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Student Highlight: Wenjie Xu

10 Nov 2020 10:22 AM | Sarah Coley (Administrator)

The GANS “Student Highlight” article series recognizes budding geomatics professionals and allows them the opportunity to showcase their work, their skills and their career aspirations to the greater geospatial community of Nova Scotia and Atlantic Canada. In this newsletter we are sharing the journeys of our two new Student Representatives on the GANS Board of Directors.

Meet Wenjie Xu, a Masters of Science student at Dalhousie University.


My education and background:

Currently I am enrolled in the Master of Science at Dalhousie University (Dal). The beautiful main campus is located in the heart of Halifax, a city with extraordinary landscape and rich history. Its agricultural campus is located in the valley of Salmon River in the Truro, once a critical station town for Trans-Canada Via railway.

I am studying and working under the supervision of the director of Organic Agricultural Centre of Canada (OACC). At the same time, Agriculture and Agri-Food Canada (Kentville) provided technical supports and critical database to support our research on assessing the landscape heterogeneity between organic and conventional quarter sections in Saskatchewan. Pairwise comparison between organic and conventional management was set up to better quantify the differences. Mapping landscape structures, geoprocessing and data conversion are important steps to digitize landscape structures and landscape into a computable format. More than 20 landscape metrics were calculated in this study to fully explain the level of landscape heterogeneity.

What interests me about geomatics:

The powerful geographic information systems is the part of geomatics that allures me the most. It integrates many types of data. It analyzes spatial location and organizes layers of information into visualizations using maps and 3D scenes. ​With this unique capability, GIS reveals deeper insights into data, such as patterns, relationships, and situations—helping users make smarter decisions.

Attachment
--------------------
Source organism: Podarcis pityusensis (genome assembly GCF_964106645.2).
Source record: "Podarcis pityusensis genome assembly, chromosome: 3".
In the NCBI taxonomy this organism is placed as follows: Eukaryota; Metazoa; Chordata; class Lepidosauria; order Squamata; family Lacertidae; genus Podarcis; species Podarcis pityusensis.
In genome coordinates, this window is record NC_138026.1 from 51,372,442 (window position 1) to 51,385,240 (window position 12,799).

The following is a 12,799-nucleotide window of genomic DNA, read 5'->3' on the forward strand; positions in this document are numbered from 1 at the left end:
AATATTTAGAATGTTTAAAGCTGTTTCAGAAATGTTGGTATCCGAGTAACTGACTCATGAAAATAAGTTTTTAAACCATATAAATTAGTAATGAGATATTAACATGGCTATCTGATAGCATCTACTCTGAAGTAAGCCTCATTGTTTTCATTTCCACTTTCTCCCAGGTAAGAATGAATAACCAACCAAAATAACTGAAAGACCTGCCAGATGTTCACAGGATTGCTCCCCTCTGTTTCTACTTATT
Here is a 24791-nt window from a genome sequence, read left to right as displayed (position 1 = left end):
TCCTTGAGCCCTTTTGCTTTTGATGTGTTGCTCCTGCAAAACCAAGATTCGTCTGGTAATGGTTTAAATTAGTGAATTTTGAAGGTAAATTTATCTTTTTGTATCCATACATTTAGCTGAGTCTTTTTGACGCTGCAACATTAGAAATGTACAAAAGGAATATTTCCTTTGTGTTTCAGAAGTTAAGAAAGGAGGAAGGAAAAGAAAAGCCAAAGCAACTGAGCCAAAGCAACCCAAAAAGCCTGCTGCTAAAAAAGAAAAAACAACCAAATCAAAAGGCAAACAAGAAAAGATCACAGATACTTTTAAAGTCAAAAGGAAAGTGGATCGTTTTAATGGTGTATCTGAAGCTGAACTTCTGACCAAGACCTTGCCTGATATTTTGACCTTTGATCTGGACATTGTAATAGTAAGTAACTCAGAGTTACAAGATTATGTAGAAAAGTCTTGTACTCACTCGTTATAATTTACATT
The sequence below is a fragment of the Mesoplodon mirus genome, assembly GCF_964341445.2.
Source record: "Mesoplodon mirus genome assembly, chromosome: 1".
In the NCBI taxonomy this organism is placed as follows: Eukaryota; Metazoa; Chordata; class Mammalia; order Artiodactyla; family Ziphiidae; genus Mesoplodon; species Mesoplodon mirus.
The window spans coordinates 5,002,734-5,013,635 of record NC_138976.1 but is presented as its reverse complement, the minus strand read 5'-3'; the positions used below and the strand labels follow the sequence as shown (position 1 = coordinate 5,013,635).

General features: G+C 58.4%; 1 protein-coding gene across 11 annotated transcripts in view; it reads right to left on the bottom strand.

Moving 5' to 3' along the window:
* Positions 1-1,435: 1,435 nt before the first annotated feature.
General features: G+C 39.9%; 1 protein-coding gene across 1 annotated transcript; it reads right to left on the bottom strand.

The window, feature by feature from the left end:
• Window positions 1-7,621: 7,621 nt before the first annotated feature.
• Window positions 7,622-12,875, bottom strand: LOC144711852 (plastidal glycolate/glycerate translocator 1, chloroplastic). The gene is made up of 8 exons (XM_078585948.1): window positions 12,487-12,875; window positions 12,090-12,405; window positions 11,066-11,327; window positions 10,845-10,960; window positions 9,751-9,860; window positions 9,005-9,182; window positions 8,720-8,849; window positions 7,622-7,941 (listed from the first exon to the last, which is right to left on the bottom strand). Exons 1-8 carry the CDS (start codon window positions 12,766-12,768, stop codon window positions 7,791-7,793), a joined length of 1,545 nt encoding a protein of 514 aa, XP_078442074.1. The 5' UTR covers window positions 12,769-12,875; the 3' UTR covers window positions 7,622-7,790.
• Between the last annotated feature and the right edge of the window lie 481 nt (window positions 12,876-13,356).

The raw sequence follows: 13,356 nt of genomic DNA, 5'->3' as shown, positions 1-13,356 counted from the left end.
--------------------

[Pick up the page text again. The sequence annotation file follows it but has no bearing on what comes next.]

With its extensive functions, GIS can be used to create maps to better display the spatial relationship; it can evaluate the suitability and capability, estimate and predict, interpret and understand, lend new perspective into decision-making, etc. Hundreds of thousands of organizations in virtually every field are using GIS to make maps that communicate, perform analysis, share information, and solve complex problems around the world. This is changing the way the world works.

How I decided on a career in Geomatics:

While I was working as a research assistant during my undergraduate studies, my team and I focused on investigating the spatial distribution of soil heavy metal elements. By using spatial interpolation, we predicted and created maps of spatial distribution of those soil heavy metal elements. It was the powerful GIS and the thematic maps that got me thinking about the application of spatial analysis in environmental studies. As I further studied landscape ecology, spatial factors are one major factor that one cannot avoid in all ecological and environmental studies. Combining them into studies can address the real world problems.

My career goals:

I will pursue my career as a GIS spatial analyst, providing solid geoprocessing skills to solve real world problems. In addition, I would like to work as a volunteer to spread the importance of spatial analysis in all different studies and research directions.

My ideal employer:

I want to work for a company that considers not only the profits but also the benefits of the environment and sustainable development in society and is always open for new ideas.

Advice for other students:

Geomatics is a broad subject, but also a very practical tool for other studies’ directions. As a student not originally from a geomatics major but from other subjects, I recommend that other students who see geomatics as a tool is to take it seriously and try to understand the rationale behind each geoprocessing skill. That will help you comprehend each step and pick up the new skills very quickly.

Benefits of volunteering with GANS Board of Directors:

By attending or even organizing events in GANS, students can meet many professionals during all these processes. GANS would also be an ideal place for students to get to know industries, understand what happened outside campus is sometimes more important, and get themselves better prepared for their career.


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